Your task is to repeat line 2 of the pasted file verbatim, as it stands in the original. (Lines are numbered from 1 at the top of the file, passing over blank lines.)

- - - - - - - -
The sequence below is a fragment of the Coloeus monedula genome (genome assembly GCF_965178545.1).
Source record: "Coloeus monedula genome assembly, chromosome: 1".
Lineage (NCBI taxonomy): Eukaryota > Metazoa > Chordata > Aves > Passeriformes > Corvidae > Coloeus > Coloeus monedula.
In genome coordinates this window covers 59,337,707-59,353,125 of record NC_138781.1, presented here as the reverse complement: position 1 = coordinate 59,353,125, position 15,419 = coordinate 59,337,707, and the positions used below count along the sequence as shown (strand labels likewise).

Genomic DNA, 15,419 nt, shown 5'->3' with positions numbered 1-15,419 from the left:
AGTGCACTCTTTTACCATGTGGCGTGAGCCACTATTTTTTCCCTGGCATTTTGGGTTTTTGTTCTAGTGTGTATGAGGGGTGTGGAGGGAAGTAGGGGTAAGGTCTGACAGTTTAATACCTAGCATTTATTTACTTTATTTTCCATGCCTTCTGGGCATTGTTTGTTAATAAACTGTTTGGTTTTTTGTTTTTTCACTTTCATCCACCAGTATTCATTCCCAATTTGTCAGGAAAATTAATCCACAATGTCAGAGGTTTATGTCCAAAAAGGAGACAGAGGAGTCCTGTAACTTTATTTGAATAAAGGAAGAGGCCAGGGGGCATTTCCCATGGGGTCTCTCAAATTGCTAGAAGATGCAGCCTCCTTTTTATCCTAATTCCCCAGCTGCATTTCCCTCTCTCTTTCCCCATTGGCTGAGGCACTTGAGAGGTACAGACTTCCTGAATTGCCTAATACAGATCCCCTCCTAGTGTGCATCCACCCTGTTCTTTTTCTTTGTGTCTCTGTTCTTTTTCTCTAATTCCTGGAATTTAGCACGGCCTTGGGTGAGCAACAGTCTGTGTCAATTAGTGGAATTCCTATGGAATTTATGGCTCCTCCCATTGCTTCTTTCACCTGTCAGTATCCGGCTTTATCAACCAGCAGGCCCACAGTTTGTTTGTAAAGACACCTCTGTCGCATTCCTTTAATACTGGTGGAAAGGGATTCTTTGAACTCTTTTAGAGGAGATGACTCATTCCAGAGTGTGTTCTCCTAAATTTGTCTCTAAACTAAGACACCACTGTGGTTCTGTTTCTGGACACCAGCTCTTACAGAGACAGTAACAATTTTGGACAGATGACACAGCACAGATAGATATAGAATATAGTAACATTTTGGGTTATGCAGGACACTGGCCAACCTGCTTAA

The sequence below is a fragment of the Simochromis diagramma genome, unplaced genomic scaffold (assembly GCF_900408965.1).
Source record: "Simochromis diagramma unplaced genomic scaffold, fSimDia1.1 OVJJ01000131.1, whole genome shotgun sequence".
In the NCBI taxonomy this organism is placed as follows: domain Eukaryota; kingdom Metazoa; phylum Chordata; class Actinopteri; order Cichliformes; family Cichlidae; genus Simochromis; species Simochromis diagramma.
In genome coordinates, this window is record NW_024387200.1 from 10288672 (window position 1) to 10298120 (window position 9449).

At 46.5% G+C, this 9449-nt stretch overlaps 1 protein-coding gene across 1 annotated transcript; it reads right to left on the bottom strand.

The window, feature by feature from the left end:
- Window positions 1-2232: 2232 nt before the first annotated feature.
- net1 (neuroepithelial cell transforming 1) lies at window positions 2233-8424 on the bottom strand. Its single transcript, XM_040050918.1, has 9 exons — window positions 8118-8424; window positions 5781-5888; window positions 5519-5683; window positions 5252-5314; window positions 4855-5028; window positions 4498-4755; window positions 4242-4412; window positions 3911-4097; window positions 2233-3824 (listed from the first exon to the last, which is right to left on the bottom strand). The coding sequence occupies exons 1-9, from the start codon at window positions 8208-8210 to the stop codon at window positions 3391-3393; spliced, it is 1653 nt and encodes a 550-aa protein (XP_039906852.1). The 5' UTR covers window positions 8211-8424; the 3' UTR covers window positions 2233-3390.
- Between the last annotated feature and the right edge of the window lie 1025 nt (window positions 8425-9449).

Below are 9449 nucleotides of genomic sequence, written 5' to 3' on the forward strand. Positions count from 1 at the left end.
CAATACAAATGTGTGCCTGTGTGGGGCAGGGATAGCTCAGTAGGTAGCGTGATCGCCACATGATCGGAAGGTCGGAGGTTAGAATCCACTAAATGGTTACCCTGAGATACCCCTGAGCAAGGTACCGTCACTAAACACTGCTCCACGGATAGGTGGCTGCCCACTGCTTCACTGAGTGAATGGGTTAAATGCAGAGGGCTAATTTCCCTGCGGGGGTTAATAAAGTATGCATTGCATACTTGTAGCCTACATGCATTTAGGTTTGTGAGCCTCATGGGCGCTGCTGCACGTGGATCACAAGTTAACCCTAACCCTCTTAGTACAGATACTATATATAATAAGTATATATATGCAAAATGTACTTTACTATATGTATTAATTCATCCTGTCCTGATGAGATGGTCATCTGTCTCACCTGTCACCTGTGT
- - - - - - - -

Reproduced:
Source record: "Coloeus monedula genome assembly, chromosome: 1".